### Lecture 2:Types of Compound statements and their connectives: Boolean Algebra for class XII Computer Science Students

24.06.12
Types of Compound statements and their connectives

1. A negation: formed when we negate a simple statement by "not"

Simple statement: Today is Thursday
Compound statement: negation: today is not Thursday

The sentence "today is not Thursday" is a compound statement called a negation.

2. When we connect two simple statements using "and" the result is a compound statement called a conjunction.
3. If the simple statements are joined by "or" the resulting compound statement is called a disjunction.
4. The If . . . then connector is used in compound statements called conditionals.
5. The if and only if connector is used to form compound statements called biconditionals.

We are familiar with using letters as replacements in algebra; in logic we can also use letters to replace statements. The common letters used to replace statements are P,Q, R: but any letters can be used.
For example:

P = Today is Saturday
Q = I passed my test

but P and Q would read Today is Saturday and I passed my test.
It is also common practice to use symbols for the connective words (or the connectors).

 Connectors Symbols (a) not ~ (b) and ^ (c) or ∨ (d) if . . . then $\rightarrow$ (e) if and only if $\leftrightarrow$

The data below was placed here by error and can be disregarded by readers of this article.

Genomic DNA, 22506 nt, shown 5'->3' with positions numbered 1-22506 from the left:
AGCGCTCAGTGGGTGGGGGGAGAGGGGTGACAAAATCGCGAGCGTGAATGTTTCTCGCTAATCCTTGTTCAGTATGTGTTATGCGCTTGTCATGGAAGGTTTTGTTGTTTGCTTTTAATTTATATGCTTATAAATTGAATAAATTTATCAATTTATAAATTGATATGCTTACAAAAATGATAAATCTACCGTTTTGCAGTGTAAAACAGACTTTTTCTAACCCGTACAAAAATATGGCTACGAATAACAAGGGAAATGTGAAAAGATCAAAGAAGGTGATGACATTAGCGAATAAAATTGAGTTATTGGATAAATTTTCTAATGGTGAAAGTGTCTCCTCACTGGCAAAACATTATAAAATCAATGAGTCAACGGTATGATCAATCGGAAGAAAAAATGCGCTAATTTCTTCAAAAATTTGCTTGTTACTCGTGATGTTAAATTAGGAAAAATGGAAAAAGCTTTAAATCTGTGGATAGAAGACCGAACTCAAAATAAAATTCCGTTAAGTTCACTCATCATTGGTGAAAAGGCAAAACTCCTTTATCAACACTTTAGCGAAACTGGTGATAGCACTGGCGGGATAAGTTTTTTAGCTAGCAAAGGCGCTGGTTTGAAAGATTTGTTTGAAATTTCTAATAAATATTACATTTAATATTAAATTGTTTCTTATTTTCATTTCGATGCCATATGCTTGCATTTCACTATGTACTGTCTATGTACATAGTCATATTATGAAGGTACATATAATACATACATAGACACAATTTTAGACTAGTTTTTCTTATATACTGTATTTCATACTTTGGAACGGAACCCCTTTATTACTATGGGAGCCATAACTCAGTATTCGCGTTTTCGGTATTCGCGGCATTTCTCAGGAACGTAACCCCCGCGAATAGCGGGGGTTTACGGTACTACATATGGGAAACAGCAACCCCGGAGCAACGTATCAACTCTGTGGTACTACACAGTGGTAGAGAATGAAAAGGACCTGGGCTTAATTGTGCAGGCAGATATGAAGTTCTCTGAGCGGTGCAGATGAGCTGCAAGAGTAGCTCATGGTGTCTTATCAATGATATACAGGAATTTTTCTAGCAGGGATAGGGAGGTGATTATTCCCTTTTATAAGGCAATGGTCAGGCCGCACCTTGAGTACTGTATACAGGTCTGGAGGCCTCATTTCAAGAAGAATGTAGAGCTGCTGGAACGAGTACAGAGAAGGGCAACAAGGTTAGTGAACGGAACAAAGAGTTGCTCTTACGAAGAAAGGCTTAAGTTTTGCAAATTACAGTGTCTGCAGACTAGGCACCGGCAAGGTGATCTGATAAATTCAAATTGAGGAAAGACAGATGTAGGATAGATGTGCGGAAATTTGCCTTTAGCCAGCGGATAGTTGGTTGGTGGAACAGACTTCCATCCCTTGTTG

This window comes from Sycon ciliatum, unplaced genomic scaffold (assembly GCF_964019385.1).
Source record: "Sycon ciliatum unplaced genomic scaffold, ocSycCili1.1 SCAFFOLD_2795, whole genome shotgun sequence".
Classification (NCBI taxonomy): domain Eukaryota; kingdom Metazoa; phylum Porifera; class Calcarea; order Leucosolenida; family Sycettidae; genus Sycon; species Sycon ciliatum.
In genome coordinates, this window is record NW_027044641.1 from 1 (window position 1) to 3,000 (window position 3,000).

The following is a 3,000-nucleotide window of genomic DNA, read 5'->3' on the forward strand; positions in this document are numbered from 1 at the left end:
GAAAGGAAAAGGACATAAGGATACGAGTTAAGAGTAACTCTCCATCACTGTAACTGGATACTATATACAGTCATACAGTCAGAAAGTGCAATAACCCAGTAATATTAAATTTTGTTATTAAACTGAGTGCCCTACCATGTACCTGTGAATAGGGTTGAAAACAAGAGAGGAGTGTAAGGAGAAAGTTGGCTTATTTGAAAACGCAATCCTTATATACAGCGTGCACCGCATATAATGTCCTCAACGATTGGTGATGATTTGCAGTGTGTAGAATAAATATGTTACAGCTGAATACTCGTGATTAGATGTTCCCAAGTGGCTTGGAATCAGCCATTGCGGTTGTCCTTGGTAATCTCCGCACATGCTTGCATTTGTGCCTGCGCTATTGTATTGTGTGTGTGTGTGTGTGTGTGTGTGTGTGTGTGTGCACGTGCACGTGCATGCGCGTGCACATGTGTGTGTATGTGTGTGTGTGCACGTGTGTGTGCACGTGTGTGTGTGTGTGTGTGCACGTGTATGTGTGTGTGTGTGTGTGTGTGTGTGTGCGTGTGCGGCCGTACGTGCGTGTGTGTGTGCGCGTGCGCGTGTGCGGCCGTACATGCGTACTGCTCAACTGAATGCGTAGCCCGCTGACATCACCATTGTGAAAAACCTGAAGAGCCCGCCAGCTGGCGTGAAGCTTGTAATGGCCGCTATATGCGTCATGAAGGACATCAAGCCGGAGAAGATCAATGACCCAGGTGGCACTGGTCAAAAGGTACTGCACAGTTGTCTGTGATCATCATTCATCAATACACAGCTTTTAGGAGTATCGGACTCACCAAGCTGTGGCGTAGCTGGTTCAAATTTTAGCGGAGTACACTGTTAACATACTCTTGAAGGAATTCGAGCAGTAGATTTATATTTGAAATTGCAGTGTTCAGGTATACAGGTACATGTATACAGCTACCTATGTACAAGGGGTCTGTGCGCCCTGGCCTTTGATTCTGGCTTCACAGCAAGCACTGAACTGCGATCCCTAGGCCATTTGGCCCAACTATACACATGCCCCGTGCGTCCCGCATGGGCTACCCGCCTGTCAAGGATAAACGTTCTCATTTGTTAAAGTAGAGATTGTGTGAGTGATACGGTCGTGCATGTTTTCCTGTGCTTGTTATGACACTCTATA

TRUTH TABLES:
Since a statement in logic is either true or false, we should be able to determine the truth or falsity of a given statement. [Logic is very precise. There should be no worry about ambiguity] Let P be a statement; then ~ P means "not P" or the negation of P. The negation of P is true whenever the statement P is false and false if P is true. These situations are confusing to write, therefore we can record these statements in a truth table.
Example:
Let P = this is a hard course.
~P= this is not a hard course.
Then this can be recorded in Truth Table as:
 P ~P T F F T
In the first column, there are two possibilities of P; P is either True or False. Each line in the table represents a case that must be considered. In this case, there are only two cases. The truth table tells us the truth value of p in every case.
Truth Tables with the Connective ^
The Connective ^ may be placed between any two statements P and Q to form the compound statement P^Q.
Example:
Let P = Today is Monday
Q = I have a maths class
Then this can be recorded in Truth Table as:
 P Q P^Q T T T T F F F T F F F F

In the compound statements, the individual statements are called components. In a compound statement with two components such as p ^ q there are four possibilities. These are called logical possibilities. The possibilities are:
1) p is true and q is true
2) p is true and q is false
3) p is false and q is true
4) p is false and q is false.
The four possibilities are covered in the four rows of the truth table. The last column gives values of P ^ Q; This is only true when both p and q are true. Using the examples given, truth tables of a more complicated nature can be built.
Let us consider the situation P∨Q
Example:
Let P = Today is Tuesday
Q = I have a maths class
Hence, P∨Q = Today is Tuesday or I have a maths class
Then this can be recorded in Truth Table as:
 P Q P∨Q T T T T F T F T T F F F

Like ^, here are four possibilities which are covered in the four rows of the truth table. The last column gives values of P ^ Q; This is only false when both P and Q are false.